Published January, 2010

HIV Treatment in U.S. Prisons, Sarah E. Wakeman and Josiah D. Rich, 4 HIV Ther. 505 (2010)

This article presents information about the HIV-positive prison population in the United States, and suggests solutions to increase diagnosis, prevent intra-prison transmission, and continue treatment for individuals after their release. The article authors identify three issues in treating the prison population that they believe deserve significant attention. First, the article notes that many people in prison have not had adequate access to healthcare and HIV testing and treatment prior to their incarceration. Second, 50% of the prison population suffers from mental illness, alcoholism, substance addiction or a combination of the three. Third, while doctors can easily monitor and assist in the treatment of prisoners detained for many years, many prisoners are only incarcerated for a short period. By focusing on individuals with a history of risky behavior in prison, policies seeking to help HIV-positive prisoners neglect a large portion of them—those serving short sentences, those suffering from mental illness or substance abuse, and those with insufficient healthcare access outside of prison.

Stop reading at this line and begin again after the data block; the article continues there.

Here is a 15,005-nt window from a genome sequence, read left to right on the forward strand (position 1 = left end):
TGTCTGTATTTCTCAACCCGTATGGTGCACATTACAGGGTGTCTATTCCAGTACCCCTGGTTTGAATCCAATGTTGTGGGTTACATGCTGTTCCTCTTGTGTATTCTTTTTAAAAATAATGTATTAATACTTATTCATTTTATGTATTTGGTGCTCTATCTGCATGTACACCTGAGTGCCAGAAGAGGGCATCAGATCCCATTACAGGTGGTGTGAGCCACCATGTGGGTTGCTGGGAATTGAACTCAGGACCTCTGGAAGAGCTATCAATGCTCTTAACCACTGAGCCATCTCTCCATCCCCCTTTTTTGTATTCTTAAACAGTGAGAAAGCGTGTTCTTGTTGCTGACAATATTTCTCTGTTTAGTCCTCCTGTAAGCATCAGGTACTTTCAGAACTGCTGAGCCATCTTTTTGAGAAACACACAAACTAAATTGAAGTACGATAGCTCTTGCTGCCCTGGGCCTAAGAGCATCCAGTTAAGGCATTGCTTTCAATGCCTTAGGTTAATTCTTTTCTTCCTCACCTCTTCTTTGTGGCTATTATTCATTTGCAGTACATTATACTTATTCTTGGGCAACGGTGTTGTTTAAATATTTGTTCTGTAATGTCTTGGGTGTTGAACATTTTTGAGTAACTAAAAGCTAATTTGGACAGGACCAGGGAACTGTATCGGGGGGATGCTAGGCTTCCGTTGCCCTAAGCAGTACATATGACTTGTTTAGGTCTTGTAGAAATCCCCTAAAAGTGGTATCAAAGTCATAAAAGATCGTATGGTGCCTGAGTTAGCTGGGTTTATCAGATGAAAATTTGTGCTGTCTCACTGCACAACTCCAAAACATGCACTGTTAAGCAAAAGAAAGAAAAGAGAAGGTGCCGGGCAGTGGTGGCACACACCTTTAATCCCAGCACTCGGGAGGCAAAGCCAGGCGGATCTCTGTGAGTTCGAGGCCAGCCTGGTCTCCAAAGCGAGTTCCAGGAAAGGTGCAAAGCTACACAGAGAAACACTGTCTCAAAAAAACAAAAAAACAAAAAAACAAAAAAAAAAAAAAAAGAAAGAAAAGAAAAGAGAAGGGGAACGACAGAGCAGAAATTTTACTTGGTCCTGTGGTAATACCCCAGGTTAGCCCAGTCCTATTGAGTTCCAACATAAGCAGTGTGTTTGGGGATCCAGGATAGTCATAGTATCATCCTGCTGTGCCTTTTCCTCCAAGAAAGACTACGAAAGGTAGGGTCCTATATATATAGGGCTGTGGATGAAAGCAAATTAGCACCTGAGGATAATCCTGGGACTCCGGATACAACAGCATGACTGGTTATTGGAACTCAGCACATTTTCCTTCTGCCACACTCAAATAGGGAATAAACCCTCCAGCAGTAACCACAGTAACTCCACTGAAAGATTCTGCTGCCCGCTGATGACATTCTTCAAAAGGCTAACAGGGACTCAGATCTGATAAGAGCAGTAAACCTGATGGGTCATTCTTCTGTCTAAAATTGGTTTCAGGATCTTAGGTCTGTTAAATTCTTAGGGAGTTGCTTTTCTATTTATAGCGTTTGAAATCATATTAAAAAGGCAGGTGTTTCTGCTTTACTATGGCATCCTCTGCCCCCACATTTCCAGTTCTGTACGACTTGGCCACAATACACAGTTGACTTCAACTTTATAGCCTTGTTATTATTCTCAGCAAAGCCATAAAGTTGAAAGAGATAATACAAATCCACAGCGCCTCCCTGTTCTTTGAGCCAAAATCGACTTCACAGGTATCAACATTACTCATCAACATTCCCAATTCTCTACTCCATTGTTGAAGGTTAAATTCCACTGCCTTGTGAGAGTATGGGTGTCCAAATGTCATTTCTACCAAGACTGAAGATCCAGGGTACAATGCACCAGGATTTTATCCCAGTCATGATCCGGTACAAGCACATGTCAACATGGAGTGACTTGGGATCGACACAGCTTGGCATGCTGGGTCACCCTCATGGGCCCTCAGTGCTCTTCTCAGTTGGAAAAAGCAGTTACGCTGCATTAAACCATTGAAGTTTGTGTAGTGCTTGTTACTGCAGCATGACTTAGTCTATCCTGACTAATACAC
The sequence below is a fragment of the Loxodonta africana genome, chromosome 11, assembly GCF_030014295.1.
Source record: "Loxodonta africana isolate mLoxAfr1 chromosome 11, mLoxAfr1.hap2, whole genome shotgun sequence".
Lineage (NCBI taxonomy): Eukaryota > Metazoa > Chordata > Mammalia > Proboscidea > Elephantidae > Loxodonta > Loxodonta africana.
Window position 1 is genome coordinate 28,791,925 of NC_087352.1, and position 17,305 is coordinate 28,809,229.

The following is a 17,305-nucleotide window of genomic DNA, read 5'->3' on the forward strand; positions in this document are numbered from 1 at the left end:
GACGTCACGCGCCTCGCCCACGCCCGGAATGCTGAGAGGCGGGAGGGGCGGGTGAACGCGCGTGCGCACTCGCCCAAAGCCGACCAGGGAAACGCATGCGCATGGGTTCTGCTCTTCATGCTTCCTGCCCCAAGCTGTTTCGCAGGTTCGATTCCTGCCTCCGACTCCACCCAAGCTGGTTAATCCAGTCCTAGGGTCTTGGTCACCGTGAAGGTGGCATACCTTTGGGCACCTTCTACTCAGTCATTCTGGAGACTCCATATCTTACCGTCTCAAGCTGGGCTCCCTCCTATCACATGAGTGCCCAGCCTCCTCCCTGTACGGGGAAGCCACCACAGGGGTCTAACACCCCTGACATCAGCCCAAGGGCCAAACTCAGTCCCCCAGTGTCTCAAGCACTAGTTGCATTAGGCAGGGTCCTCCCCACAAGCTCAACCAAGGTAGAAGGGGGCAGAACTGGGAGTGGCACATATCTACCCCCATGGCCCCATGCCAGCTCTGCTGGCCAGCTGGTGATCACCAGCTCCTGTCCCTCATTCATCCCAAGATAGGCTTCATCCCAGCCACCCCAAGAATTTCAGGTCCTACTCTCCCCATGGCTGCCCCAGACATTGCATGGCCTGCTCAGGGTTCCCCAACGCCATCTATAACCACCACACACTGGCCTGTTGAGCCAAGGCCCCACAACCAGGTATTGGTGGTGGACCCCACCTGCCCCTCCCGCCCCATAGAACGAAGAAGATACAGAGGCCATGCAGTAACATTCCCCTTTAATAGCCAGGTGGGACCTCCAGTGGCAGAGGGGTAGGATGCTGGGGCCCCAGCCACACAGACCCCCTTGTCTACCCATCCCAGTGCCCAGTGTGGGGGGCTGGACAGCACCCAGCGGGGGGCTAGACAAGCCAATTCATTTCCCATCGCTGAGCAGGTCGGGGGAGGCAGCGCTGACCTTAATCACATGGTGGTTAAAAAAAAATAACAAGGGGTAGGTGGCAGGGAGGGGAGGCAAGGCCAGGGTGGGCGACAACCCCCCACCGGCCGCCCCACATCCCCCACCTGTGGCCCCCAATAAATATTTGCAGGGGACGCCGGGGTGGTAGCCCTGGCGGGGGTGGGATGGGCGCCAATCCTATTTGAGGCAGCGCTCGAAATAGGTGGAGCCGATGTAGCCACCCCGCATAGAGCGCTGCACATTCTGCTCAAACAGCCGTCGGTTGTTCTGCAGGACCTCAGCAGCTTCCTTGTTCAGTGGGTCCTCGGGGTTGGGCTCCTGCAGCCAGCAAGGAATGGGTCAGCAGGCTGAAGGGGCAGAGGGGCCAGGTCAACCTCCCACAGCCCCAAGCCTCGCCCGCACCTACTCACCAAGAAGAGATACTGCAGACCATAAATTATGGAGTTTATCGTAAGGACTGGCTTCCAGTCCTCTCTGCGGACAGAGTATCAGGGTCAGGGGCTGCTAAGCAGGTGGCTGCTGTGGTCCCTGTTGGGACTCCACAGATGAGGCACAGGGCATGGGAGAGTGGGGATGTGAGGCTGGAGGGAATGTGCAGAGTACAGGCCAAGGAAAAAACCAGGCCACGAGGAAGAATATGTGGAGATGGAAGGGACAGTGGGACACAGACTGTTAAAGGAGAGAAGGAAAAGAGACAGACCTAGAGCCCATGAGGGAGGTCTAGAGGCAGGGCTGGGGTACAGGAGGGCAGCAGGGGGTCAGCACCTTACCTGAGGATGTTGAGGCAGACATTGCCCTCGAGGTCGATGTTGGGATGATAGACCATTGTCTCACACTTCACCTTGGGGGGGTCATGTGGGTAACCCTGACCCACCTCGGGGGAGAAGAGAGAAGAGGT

By way of contrast, for a report on segregation of HIV-positive prisoners to prevent intra-prison transmission, see the ACLU/Human Rights Watch report "Sentenced to Stigma: Segregation of HIV-Positive Prisoners in Alabama and South Carolina," available here.